When huge areas of the flyway report inferior numbers of ducks being seen and even less being taken by hunters, the degree of doubt escalates.
CENSUS FIGURES PLUMMET
Case in point for our local area were census figures taken throughout the fall and winter on the Tennessee National Wildlife Refuge along Kentucky Lake and Cross Creek National Refuge on nearby Barkley Lake.
Starting back in November aerial surveys began showing low numbers arriving in the early migration. Even in December and January when duck numbers should have been building — the refuges usually peak in numbers by mid- to late January — it wasn’t happening.
The second week of January saw the local refuge holding a total of only 63,000 ducks, which for early January was drastically low. How low was it?
Compared to the 5-year average for this time of year, the current total duck count was 37 percent below average. The 10-year average revealed more of the dismay as it indicated numbers were 55 percent below the norm.
Move up to the 25-year average and the news was worse; current duck numbers were 59 percent below the long-term average count.
Over on the Cross Creeks refuge at Dover on Lake Barkley, the number of ducks observed was similar as to the downward trend. There were 32,000 ducks on the unit, which was 19 percent below the five-year average and 21 percent below the 10-year average.
Having seen the figures released from the USFWS at these two popular refuges that serve as a magnet for the region during winter migration, it comes as no surprise that duck hunters here suffered through a season that had them dropping their calls and singing the blues.
The pursuit of waterfowling is challenging and demanding in more ways than one. It isn’t cheap.
Hunters spend big bucks every year managing and flooding areas in hopes of luring ducks. Others drop a lot of dollars on travel, boats, decoys, vehicles and more in pursuit of ducks. Poor years have a rippling effect on this sport and industry.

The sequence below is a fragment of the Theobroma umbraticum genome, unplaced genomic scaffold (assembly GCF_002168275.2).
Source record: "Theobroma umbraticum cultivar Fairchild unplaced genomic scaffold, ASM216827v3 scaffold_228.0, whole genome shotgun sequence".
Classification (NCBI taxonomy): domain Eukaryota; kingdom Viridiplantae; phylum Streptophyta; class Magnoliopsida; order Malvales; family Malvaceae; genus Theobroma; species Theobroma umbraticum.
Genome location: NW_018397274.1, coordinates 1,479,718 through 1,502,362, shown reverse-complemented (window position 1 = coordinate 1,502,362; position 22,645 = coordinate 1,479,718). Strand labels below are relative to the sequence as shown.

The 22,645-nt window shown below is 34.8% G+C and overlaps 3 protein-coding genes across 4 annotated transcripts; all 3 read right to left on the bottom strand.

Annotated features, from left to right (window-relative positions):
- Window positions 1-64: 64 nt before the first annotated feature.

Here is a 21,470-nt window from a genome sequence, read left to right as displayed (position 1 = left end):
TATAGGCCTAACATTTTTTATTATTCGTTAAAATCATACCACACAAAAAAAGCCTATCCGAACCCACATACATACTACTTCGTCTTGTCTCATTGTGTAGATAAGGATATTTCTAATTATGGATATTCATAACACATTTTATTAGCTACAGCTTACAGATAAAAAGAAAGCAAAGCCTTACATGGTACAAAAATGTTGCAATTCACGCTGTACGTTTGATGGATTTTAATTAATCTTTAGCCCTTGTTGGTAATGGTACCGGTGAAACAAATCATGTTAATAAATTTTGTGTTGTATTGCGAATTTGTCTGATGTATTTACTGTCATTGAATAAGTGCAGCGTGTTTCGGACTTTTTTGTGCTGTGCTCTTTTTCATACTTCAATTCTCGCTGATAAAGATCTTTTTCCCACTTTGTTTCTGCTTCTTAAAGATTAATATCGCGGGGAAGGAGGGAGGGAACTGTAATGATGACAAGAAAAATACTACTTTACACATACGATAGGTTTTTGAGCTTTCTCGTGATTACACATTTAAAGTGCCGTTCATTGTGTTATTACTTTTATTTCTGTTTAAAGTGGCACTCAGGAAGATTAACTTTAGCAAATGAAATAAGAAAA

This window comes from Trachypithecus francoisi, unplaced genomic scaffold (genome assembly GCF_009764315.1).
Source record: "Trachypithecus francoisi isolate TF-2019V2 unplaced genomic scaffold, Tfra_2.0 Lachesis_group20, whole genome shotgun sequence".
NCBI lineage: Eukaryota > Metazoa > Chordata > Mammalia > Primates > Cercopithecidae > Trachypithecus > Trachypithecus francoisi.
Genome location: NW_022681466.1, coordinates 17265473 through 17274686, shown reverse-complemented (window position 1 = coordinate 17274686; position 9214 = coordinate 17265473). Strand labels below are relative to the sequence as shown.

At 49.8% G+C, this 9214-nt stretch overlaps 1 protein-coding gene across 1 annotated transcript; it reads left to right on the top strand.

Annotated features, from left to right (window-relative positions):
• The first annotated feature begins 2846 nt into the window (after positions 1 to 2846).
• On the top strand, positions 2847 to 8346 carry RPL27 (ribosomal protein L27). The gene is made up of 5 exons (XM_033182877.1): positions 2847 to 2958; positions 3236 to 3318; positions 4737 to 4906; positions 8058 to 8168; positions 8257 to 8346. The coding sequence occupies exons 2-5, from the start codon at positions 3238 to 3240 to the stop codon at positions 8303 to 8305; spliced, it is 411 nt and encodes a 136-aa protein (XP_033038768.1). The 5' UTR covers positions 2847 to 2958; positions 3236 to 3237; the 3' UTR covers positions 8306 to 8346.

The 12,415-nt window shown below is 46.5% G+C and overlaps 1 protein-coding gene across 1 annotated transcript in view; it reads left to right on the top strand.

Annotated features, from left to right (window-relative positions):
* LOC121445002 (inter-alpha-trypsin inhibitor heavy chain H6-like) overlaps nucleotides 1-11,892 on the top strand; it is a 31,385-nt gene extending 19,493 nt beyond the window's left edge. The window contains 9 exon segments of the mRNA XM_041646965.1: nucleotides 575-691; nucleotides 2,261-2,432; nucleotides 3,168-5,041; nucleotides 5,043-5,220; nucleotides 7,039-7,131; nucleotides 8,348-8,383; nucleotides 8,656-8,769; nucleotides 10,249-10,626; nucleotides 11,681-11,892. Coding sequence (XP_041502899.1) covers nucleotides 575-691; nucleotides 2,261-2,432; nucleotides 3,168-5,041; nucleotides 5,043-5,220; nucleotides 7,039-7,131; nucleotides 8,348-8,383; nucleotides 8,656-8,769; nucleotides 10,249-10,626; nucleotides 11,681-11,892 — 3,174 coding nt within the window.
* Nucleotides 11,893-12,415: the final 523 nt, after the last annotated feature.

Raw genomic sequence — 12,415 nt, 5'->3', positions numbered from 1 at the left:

Through sales of stamps and licenses, millions of dollars are raised to support conservation. Popular organizations such as Ducks Unlimited and Delta Waterfowl recruit thousands of members to help the conservation cause to protect and preserve habitat that benefits a wide variety of wildlife.
Still, the ducks don’t seem to know how early we rise, how far we travel and how much we spend.
And so it is that waterfowlers here in Tennessee and across the South close the books on a terrible season. There were a few that beat the odds and managed to rise above it. However, the sport is fast becoming one for the wealthy where big dollars gobble up private areas and manipulate the resources.
The average everyday duck hunter who shares a few sunrises with buddies on public hunting areas is fast becoming a spectator to others’ success.
Throughout the ranks there’s always hope that next year will be better. It is that trait that keeps the sport going, much in the same way the fan base for sports perpetuates any team’s upcoming season.
Optimism: It’s as much a requirement for waterfowling as insulated boots, decoys, eager retrievers and camouflage clothing.
STEVE McCADAMS is The Post-Intelligencer’s outdoors writer. His email address is firstname.lastname@example.org.